For those unfamiliar, an underbite is a dental condition where the lower teeth extend further than the front teeth, creating an appearance where the individual looks like a bulldog. Underbites can vary in severity, and although they look like more of a cosmetic issue than anything, severe underbites can affect an individual’s quality of life by affecting things like:
- Their ability to chew and bite their food
- Their ability to speak
The risk for an underbite can begin when a child is under the age of five. Habits that the child performs on a daily basis may contribute to the development of an underbite, which includes:
- Sucking on their thumb
- Using a pacifier above the age of 3
- Using a bottle long beyond the infancy stage
Individuals who suffer from having an underbite often have someone in their immediate family who has also had one in the past.
Although unlikely, severe trauma to the face where surgery is required or a jawbone has been broken can lead to an underbite. This is dude to the fact that while jawbones are repairable, they may not always line up as they once did before the break.
A visit to the dentist will tell you all you need to know about correcting your underbite.
For less severe cases, braces and headgear will be able to move the teeth into the correct position to cure the underbite. Removal of one or more teeth may also be an option if the reason for the underbite is because of overcrowding in the mouth. For the teeth that stick out, your dentist may simply be able to shave and smooth down the problem teeth to create a more even appearance.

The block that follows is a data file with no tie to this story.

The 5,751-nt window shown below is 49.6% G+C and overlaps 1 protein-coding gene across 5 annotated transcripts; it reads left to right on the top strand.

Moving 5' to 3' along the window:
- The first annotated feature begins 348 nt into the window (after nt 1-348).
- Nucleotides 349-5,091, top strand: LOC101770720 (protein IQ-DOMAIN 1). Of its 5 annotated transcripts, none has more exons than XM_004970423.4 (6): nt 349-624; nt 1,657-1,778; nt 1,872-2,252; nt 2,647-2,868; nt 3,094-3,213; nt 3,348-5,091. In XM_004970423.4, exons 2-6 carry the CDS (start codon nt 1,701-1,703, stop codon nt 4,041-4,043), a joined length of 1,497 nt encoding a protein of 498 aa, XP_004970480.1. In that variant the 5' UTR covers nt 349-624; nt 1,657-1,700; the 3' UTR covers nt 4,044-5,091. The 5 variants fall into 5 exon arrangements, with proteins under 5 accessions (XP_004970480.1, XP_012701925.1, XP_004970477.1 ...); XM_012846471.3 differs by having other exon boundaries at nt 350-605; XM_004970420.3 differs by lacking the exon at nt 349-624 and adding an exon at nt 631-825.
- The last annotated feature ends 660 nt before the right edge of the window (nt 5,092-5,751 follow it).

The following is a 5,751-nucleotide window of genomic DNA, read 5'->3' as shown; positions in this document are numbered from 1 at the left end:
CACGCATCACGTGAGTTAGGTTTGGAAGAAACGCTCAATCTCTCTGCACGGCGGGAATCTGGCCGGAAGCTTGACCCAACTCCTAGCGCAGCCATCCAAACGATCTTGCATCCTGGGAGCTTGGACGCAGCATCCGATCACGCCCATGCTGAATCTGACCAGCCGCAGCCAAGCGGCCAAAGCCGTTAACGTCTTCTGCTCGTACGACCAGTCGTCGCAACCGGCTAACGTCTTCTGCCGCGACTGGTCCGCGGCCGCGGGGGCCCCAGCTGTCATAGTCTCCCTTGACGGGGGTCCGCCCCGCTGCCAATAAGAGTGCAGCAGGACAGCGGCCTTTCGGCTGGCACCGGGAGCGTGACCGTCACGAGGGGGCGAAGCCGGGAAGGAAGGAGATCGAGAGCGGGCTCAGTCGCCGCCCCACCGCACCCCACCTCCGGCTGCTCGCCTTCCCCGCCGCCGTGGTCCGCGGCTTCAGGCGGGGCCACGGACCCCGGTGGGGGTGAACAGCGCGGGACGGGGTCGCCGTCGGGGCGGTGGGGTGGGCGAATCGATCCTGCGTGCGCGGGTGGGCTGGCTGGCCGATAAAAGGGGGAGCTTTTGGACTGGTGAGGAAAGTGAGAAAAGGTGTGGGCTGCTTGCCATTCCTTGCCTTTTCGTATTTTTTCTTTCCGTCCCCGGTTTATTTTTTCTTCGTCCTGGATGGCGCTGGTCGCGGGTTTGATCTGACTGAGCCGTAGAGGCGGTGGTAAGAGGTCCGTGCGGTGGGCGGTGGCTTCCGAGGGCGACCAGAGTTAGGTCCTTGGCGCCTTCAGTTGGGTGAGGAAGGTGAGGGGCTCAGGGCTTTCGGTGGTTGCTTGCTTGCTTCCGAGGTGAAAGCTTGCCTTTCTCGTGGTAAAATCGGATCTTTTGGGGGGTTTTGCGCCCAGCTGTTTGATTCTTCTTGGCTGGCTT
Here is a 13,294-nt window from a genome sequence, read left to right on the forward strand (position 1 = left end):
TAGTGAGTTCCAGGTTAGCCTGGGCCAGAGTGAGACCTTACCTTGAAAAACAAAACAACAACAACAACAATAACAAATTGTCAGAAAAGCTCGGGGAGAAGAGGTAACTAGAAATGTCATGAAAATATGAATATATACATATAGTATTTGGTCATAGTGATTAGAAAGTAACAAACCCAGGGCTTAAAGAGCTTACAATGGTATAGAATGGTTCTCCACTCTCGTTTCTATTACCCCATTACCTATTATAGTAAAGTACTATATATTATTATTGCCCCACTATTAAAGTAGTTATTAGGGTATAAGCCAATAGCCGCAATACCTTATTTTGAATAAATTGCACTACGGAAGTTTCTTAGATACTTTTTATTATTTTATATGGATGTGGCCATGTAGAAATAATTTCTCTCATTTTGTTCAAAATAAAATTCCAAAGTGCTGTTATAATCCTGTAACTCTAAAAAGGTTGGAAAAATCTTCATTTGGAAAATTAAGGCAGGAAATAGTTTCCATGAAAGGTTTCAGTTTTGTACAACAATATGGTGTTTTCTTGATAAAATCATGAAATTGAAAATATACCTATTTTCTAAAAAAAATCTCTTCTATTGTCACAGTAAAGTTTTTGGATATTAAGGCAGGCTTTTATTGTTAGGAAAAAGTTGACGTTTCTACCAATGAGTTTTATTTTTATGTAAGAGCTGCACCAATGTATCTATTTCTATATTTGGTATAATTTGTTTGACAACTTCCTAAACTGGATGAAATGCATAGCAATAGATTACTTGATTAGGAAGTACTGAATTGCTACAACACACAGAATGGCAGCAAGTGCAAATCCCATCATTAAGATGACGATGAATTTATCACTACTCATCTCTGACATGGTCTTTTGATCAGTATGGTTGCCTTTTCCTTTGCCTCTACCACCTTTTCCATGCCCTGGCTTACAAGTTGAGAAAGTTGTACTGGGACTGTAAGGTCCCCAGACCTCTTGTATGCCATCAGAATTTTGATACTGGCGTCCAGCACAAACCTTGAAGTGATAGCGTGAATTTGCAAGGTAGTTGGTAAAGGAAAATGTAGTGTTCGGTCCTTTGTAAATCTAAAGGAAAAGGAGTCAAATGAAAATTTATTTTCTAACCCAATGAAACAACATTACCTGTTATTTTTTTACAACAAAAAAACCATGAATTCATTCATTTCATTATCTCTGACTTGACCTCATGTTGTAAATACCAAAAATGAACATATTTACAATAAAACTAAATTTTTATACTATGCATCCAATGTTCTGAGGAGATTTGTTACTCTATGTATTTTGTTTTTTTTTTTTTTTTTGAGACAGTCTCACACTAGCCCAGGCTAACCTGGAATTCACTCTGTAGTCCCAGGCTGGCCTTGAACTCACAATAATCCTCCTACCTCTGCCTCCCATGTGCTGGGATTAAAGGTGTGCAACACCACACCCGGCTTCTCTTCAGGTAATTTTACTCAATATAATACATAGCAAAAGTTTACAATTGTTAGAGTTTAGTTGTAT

Depending on your age, surgery may be recommended for very severe cases as headgear and braces become ineffective for those who already have solidified jawbones. That is why the earlier that an underbite is addressed and treated, the better the chances of having a non-invasive method being used.
For those who have surgery as an option, the results are very hopeful. Most, if not all, oral surgeons in your area will be able to correct issues such as underbites by either lengthening the upper jaw or shortening the lower jaw. To keep these changes in place, plates, screws, and wires may be used in some cases. However, surgery is invasive and certain risks are involved including scarring and infection.
To find out which method is best for you to treat your underbite, set up a consultation by visiting our website newburysmiles.com and navigating to the Contact section, or give us a call at +1 805-499-3691